Encouraged by this, they entered her hut. Inside, an old, grey Iyalowo sat on the ground. Various animal bones were scattered about, herbs and chickens hung from the walls, and calabashes, both empty and full of a suspicious red liquid surrounded her. 

She laughed as they entered. “Wáwòyí, Mamòrá you are welcome. You must be weary from your journey through life. Sit down. Tell me what you want.”

“Iya, we have come to beg you.” Mamòrá said. “We do not know what is causing our lives to be unfortunate. You are powerful, and you have the ear of the gods. Please, help us.”

“You want my help, yet you have come empty handed. When you go to visit a newborn’s mother, don’t you know that you will bring clothes and money?” She said, mixing her words with idioms as all diviners often did.

Mamòrá quickly removed a charm he was wearing from around his neck. “My mother said that this is a powerful protection charm. I am sure it is the only reason I am still alive. Please accept this as a sacrifice.”

“You are correct that this is your sole source of protection. You are fortunate to have received this from your mother.” Iyalowo said, taking the charm that was offered.

Wáwòyí knew that he had nothing to offer, and so he did the only thing he knew how to do. He prostrated on the ground and begged.

“Iyalowo, the powerful one! The greatest among seers, the wisest among the wise. She who has dined in the congregation of the great gods Orunmilla and Eshu. She who makes the spirits and witches of this world tremble. She who…”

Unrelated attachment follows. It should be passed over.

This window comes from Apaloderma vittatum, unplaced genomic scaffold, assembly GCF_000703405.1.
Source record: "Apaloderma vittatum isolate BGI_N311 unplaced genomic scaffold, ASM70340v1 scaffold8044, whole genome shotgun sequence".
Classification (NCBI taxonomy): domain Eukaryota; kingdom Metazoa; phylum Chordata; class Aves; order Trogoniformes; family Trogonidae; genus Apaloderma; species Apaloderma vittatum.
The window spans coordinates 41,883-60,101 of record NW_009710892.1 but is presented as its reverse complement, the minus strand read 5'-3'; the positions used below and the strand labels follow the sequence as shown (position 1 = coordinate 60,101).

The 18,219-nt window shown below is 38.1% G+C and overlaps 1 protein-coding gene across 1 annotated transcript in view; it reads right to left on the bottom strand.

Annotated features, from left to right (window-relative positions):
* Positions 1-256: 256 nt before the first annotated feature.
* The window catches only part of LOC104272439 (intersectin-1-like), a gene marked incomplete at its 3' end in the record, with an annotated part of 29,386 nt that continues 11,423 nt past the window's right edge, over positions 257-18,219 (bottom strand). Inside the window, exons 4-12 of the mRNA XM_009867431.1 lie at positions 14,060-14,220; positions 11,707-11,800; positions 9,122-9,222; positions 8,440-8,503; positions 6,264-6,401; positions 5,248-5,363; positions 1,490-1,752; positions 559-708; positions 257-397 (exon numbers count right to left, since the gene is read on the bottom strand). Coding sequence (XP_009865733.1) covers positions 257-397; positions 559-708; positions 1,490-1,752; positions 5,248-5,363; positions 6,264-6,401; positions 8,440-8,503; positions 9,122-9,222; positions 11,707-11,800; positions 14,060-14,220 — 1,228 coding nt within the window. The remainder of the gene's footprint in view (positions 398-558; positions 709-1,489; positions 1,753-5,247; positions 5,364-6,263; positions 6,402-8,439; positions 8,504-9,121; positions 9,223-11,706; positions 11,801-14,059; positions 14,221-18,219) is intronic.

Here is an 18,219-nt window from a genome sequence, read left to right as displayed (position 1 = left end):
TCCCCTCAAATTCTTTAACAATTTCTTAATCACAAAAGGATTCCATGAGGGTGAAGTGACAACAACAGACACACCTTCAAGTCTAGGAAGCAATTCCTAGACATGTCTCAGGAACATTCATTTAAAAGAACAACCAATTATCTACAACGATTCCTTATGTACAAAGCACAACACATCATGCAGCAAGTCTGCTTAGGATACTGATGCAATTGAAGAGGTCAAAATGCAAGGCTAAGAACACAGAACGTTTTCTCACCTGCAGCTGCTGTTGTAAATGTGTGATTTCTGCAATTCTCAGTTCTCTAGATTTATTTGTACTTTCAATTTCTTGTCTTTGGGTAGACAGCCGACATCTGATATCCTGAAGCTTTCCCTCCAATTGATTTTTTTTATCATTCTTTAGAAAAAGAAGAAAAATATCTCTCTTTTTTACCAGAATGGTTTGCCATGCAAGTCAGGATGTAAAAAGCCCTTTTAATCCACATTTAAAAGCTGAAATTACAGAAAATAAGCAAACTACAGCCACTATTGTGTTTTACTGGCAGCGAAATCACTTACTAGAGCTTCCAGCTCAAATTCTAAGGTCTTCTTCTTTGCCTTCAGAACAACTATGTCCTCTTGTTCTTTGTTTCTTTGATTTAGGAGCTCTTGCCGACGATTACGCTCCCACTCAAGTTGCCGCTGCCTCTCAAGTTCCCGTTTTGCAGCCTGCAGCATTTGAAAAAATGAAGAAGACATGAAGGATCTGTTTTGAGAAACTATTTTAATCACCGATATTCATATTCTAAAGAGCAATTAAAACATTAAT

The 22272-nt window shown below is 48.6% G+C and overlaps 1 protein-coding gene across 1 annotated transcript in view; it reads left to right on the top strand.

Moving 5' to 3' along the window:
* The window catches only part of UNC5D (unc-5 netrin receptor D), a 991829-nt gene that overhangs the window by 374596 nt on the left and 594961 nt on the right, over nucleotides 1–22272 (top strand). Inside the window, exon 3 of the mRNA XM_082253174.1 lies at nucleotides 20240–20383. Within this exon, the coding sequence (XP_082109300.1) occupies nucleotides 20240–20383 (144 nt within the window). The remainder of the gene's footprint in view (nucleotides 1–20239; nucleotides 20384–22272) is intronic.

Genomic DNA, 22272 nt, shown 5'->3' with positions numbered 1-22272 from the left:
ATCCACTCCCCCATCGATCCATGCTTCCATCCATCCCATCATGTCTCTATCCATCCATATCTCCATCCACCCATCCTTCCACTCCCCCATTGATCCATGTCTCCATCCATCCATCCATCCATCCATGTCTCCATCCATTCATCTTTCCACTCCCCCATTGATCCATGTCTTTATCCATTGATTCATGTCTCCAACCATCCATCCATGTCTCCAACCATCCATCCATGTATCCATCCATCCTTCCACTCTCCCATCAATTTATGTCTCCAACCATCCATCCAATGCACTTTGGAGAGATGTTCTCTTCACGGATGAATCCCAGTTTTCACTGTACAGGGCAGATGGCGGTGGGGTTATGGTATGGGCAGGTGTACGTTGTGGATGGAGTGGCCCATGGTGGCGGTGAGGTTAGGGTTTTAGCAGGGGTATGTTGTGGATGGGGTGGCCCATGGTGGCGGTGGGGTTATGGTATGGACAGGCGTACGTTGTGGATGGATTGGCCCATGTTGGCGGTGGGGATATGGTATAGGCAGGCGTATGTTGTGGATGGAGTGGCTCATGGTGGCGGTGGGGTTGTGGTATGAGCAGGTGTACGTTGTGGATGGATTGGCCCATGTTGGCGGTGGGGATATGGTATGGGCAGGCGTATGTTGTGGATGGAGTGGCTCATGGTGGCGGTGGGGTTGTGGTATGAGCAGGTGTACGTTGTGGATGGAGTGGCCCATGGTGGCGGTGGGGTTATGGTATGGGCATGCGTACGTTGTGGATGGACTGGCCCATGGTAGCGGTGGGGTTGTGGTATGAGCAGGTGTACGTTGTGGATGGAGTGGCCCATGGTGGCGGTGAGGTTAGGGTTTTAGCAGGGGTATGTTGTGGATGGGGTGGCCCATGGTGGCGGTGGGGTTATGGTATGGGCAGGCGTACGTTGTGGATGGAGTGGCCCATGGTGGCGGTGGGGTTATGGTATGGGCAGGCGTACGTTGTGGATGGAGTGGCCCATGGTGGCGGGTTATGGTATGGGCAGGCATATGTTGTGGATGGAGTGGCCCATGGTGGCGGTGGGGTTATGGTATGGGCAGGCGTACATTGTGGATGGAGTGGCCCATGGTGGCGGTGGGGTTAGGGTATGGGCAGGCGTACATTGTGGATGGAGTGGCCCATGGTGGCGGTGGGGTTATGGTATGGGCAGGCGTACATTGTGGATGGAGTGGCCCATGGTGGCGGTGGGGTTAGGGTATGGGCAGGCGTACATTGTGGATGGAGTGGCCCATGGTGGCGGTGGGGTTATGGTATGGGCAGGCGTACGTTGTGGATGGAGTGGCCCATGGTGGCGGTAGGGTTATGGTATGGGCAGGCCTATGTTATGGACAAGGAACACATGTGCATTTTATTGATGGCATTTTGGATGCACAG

“My friend, keep quiet!” She said, and immediately, Wáwòyí’s tongue was seized by an invisible force. “I already know you have nothing to offer me except empty, heaped up praises. Your friend’s charm will do as payment for the both of you.”

Wáwòyí’s tongue was released and he uttered a quick thank you, before scrambling back into a seated position. 

“A history of misfortune in a person’s life can be traced to one thing: the choices he makes. Mamòrá and Wáwòyí, what choices have you made that have twisted your destiny so much?”

Iyalowo began to make incantations. She spoke in riddles and twisted her Yoruba to the point where it was unrecognizable to Mamòrá and Wáwòyí. The air in the hut got colder, and as the cowries she threw landed on the floor in front of her, an image took hold of their minds.

It was Mamòrá as a young man, holding the hand of a beautiful young woman. He was professing his love over and over to her, using words of the highest praise on her.

Iyalowo’s voice accompanied the images that flashed through their heads. “Mamòrá speak. Who is this woman?”